Television’s girl power

Why millions of Chinese are watching a TV show where girls criticise guys

Television’s girl power

Ma: looking for love and a BMW

Two years ago, Feng Xiaogang’s blockbuster film If You Are The One topped the mainland box office, earning Rmb320 million. The movie – starring Ge You and Shu Qi – is a romantic comedy that tells a tale of a man who goes on a series of blind dates to find a wife.

Today, If You Are The One is causing a buzz again. But this time it’s not the movie but a matchmaking TV show – of the same name – that’s got people talking.

The programme, produced by Jiangsu Television, is broadcast on cable across the country twice a week. It features 24 women looking for a Mr Right. Since it was launched in January, it has dominated the prime-time rankings. Internet message boards are devoted to intricate analyses of each episode aired.

And this is how it works: a single man will walk into the studio and introduce himself to the women on the panel. Each of the women sits next to a light. The man gets snap-judged on his looks and attire, among other things. If the women decide the man is not for them, they switch their lights off. The show progresses through a series of rounds until either one woman is left or all the lights are off (and the poor suitor is completely rejected).

Since the same girls come back each week, some have become household names. Ma Nuo – a 20-year-old model from Beijing – is undisputedly the crowd’s favourite. She is also the most controversial, delivering the most curt remarks. It helps she has a shapely figure, too.

In one episode, Ma turned down a man who said he liked to cycle: “I would rather be crying in a BMW than smiling on the back of your bicycle.” In another episode, she rejected a man she thought shabbily dressed: “You are 30 but you dress like you are 13 to come to the show, clearly you don’t respect us!”

Other women have had their fair share of sound bites. One bachelor was rejected because “you still dream of being a musician… whoever ends up with you is doomed.” Another got the boot for his bad attitude: “You are like a baby crying for milk. You need to grow up.”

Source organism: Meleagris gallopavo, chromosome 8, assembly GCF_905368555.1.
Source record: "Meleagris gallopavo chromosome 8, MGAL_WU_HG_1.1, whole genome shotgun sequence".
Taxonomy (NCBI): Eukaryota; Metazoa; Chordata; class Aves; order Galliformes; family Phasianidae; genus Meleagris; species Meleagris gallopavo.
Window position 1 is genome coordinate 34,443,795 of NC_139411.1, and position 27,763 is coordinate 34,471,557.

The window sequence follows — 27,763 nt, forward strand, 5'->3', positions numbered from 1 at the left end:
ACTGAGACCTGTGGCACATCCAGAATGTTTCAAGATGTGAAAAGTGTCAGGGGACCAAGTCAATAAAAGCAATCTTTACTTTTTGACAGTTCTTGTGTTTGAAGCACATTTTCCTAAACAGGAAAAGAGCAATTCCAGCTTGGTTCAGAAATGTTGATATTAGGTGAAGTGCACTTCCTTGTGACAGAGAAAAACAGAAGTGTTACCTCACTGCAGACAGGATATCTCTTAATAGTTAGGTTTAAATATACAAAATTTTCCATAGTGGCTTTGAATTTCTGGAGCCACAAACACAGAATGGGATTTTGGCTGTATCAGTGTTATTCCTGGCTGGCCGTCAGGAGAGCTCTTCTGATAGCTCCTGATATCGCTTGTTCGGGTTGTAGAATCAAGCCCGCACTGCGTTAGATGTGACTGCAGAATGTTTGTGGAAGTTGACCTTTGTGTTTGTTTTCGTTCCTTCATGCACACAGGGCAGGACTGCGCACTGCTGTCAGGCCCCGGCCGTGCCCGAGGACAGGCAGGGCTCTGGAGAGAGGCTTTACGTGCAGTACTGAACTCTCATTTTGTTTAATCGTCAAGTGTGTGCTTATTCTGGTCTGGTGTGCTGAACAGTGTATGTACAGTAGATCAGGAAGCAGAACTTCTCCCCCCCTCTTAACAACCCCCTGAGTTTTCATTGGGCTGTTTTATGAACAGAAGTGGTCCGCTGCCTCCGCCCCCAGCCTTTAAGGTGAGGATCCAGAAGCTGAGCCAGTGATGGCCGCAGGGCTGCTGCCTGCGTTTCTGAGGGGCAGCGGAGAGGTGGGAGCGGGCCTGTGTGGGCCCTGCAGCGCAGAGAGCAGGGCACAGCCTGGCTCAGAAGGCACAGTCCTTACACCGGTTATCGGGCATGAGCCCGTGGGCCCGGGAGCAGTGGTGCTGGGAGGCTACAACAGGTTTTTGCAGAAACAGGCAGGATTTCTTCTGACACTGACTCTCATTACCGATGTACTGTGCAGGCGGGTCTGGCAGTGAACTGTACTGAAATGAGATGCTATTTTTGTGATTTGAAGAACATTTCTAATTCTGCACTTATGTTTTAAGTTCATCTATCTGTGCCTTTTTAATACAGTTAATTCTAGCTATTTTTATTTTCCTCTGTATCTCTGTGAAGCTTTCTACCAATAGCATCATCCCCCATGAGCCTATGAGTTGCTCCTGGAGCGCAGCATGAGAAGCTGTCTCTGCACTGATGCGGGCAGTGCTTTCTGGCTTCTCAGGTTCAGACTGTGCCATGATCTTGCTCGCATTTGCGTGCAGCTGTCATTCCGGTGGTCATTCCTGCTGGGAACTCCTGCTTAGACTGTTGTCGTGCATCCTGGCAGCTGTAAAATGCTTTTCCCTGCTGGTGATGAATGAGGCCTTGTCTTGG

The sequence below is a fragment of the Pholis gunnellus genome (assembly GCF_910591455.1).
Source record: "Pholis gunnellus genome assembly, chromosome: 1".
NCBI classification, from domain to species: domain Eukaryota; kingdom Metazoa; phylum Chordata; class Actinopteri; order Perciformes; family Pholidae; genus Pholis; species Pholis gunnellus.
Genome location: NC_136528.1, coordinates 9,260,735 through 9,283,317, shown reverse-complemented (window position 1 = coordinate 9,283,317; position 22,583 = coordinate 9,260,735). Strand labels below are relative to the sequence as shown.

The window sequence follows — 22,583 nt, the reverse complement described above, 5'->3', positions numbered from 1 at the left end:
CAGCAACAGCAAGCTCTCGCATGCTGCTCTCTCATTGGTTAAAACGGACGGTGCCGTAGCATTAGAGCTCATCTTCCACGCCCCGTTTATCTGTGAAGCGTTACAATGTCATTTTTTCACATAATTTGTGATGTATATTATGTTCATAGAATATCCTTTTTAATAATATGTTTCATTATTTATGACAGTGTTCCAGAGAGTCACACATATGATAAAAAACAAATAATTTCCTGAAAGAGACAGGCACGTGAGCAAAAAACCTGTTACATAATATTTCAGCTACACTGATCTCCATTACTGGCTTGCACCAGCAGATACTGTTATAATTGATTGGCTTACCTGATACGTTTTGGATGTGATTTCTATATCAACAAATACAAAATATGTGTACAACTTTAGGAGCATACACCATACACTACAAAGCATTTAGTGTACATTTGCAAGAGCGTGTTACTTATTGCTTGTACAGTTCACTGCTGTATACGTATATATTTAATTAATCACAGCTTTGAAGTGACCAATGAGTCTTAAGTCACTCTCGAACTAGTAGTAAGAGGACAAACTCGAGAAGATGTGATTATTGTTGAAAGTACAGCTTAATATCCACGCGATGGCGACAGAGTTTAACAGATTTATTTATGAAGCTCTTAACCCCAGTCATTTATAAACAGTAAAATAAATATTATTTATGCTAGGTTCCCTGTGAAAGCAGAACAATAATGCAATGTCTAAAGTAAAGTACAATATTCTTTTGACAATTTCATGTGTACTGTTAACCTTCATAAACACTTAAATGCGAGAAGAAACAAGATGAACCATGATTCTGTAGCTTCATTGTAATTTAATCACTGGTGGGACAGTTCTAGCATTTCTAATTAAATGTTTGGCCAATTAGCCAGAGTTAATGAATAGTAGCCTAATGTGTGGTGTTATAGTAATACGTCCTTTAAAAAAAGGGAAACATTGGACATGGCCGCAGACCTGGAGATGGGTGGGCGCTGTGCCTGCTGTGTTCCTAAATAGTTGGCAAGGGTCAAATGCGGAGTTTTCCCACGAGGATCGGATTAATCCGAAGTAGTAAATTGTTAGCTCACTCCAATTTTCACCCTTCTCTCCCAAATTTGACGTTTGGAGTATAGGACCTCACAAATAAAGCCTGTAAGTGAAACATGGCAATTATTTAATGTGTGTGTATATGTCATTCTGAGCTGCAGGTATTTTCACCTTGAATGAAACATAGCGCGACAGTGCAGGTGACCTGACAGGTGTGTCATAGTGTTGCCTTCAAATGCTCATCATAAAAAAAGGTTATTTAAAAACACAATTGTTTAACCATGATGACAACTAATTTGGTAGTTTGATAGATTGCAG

Critics say If You Are The One has touched a chord because it is an honest reflection of social trends. When it comes to love and marriage, modern Chinese women are said to be far harder to please than their mothers or grandmothers. The girls of the one-child generation – born into China’s more materialistic post-1978 reform era – have a demanding list of criteria for would-be husbands.

“I look for satisfactory material conditions and similar family background in a husband, not just emotional attachment,” says Deng Liting, a 22-year-old graduate in Guangzhou. “Plus men must own an apartment before looking for a wife. That has been a pre-requisite among all the women I know.”

Deng is likely one of the tens of millions of viewers who tune in to If You Are the One. Given her own demands, she will not be shocked that few men make the grade on the show. Less than one in 10 are deemed sufficiently eligible for one of the 24 girls to agree to date them.

The flipside of this is a growing social problem. Successful Chinese women – well educated, well paid and independent – find that, as they approach their thirties, the number of men meeting their requirements is diminishing. This leads to the growing number of what are termed shengnu, or ‘leftover ladies’.

According to a survey released by the All-China Women’s Federation, 41% of single women in China were worried that they might not be able to find the right person to marry (while only 8.1% of single men felt the same way), although 44% of those said that they would not lower their standards just to get married.

Of course, such angst is not unique to China – remember the line in Sleepless in Seattle that “It is easier for a woman to be killed by a terrorist after the age of 40 than it is to get married.” But it certainly helps to explain why Chinese women have made this the country’s top-rated show.

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